There is no guarantee that any festivals announced for this year will go ahead, according to the council’s licensing manager.
Jim Whitelegg’s comment came after Conservative councillor Samer Bagaeen asked why Brighton and Hove City Council had not responded to announcements from Pride and the Brighton Festival.
Councillor Bagaeen said that he had contacted Brighton and Hove’s director of public health Alistair Hill to find out whether the organisers had received advice.
He said: “I would like to see the public health advice that has been given that allowed those two announcements to be made.
“We need to think across multiple things and ask the questions and get the answers.”
Councillor Bagaeen spoke out at when the council’s Licensing Committee met yesterday (Thursday 4 March).
After the meeting, Councillor Bagaeen said that the announcements were “premature” and that he would not feel comfortable joining large-scale events at this stage.
Brighton Pride is scheduled for the weekend of Friday 6 August to Sunday 8 August, just over six weeks after the coronavirus restrictions are expected to end on Monday 21 June.
And the rules are expected to have been loosened by the time the Brighton Festival begins on Saturday 1 May.
Events in the first few weeks are likely to be held online or in pop-up outdoor locations until Monday 17 May from when live events can take place indoors with a socially distanced audience.
But if infection rates rise, then the roadmap out of lockdown could well change in response.
Council licensing manager Jim Whitelegg said that he and the council’s executive director for the economy, environment and culture, Nick Hibberd, were due to meet other “stakeholders” about events this summer.
Mr Whitelegg said: “We will be governed by what the current restrictions are and what the guidance is.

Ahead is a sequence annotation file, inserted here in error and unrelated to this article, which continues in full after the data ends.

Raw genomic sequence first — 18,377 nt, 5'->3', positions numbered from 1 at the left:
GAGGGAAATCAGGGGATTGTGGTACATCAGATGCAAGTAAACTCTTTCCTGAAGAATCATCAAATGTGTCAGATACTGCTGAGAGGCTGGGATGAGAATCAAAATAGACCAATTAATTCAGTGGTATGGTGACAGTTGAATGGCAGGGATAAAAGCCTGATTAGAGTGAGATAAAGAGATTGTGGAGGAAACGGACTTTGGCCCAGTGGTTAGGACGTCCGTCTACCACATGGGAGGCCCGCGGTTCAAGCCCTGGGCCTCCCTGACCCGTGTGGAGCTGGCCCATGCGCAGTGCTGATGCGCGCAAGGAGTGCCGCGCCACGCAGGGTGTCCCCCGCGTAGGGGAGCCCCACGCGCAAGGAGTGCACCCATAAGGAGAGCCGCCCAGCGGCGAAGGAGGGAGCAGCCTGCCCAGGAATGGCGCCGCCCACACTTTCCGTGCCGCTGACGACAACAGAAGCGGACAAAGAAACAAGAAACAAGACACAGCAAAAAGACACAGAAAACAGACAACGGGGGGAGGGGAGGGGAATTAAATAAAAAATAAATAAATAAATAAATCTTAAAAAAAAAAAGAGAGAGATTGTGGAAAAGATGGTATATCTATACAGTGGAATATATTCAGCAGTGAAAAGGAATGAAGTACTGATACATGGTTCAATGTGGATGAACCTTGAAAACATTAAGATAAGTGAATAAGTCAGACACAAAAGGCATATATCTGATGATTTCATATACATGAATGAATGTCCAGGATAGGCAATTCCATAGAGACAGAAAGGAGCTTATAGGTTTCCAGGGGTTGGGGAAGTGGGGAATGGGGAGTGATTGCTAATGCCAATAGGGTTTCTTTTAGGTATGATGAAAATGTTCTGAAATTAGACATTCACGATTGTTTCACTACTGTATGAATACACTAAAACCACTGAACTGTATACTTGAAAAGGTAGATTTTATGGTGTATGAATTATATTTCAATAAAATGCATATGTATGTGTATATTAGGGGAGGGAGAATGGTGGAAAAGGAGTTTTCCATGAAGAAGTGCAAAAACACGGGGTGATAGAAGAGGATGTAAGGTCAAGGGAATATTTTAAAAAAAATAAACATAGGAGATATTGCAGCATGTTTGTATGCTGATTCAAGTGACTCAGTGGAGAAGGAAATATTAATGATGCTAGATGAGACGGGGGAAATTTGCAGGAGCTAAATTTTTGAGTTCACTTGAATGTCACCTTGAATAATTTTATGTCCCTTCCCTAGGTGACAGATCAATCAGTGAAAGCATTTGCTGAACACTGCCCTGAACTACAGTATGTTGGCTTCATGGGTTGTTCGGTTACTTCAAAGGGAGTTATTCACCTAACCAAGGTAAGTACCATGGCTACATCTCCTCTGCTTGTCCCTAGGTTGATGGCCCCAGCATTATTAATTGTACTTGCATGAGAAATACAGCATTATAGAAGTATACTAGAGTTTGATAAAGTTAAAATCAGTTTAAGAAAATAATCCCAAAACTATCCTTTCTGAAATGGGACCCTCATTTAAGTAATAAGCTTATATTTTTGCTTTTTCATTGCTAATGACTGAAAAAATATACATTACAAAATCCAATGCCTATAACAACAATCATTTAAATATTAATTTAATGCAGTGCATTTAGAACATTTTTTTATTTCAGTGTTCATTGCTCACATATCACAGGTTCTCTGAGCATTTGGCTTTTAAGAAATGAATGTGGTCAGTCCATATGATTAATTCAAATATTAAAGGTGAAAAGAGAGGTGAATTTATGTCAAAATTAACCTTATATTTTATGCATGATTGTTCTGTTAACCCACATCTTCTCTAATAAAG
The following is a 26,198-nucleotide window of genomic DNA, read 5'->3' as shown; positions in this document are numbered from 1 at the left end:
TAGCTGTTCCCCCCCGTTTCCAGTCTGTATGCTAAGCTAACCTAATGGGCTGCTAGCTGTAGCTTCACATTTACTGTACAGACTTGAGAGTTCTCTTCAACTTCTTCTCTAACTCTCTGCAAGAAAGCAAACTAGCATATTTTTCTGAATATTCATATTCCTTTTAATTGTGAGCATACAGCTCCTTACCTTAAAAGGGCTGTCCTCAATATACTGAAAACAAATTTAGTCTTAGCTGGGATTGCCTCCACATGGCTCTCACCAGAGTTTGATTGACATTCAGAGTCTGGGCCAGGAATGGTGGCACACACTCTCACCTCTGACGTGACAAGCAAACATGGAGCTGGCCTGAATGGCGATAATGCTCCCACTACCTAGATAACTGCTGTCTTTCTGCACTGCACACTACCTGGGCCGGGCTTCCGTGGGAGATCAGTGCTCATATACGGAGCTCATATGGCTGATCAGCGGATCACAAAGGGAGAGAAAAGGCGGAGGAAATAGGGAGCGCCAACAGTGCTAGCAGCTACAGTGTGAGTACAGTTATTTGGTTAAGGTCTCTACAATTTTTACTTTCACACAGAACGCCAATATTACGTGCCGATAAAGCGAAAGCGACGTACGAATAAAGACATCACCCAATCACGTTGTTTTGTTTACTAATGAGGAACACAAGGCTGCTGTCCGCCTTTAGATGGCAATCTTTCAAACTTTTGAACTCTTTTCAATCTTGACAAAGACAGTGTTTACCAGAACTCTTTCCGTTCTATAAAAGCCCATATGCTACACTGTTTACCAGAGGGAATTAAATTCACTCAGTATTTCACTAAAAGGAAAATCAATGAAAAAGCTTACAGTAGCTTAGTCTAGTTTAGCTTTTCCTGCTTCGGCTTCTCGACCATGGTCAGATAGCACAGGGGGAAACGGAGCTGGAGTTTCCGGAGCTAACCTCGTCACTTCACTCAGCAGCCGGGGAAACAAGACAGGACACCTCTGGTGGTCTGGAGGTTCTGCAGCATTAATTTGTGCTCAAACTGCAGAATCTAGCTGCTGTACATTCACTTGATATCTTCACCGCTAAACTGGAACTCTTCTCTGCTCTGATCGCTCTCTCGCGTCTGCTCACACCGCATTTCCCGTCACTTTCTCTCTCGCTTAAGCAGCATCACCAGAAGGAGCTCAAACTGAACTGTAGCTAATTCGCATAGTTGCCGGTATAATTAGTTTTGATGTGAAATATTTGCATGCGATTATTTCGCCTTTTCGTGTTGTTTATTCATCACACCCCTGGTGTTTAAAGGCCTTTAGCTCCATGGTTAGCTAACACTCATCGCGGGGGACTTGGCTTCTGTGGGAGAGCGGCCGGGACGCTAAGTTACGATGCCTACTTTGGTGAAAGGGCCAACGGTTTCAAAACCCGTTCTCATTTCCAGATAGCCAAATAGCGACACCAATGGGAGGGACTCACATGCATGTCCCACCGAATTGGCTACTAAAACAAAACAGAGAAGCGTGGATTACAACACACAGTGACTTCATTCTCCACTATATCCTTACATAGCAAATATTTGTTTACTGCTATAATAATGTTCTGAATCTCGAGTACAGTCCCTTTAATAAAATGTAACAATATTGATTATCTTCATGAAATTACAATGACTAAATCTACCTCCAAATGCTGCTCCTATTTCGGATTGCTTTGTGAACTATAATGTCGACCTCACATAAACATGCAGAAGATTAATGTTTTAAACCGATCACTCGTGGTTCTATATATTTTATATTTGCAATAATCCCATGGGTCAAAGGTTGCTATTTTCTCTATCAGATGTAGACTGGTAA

“It will be a local decision taking into account local infection rates and local risks. It’s a bit too early to say that any event is happening.”
“It’s probably a little bit premature for event organisers to announce things are going ahead.”
He said that a “safety advisory group” regularly met key stakeholders such as public health officials to discuss forthcoming events.
Brighton Dome and Brighton Festival chief executive Andrew Comben said that contingency plans were in place should the public health situation change.
He said: “We have already planned substantial parts of our programme to be online and have contingency plans in place to convert more to online events if needed.
“We are also rescheduling some of our planned indoor socially distanced events to later dates to give artists and audiences the best chance of them taking place.
“Artists have responded to restrictions in brilliantly creative ways and we are confident that the experience of the festival, although very different from other years, will be a rich and rewarding one for everyone.”
Brighton Pride said: “We are regularly reviewing our planning by working with strategic partners and will be following government guidelines.
“If the roadmap changes we have several contingency plans, including reduced capacity at Preston Park, to deliver a covid-safe event and would also review if we are able to deliver other elements for Pride such as the Community Parade.
“After the success of our 2020 virtual Pride online, we will also be planning smaller events with a small audience or online to take place throughout the summer that we hope will help raise funds for local community groups.”
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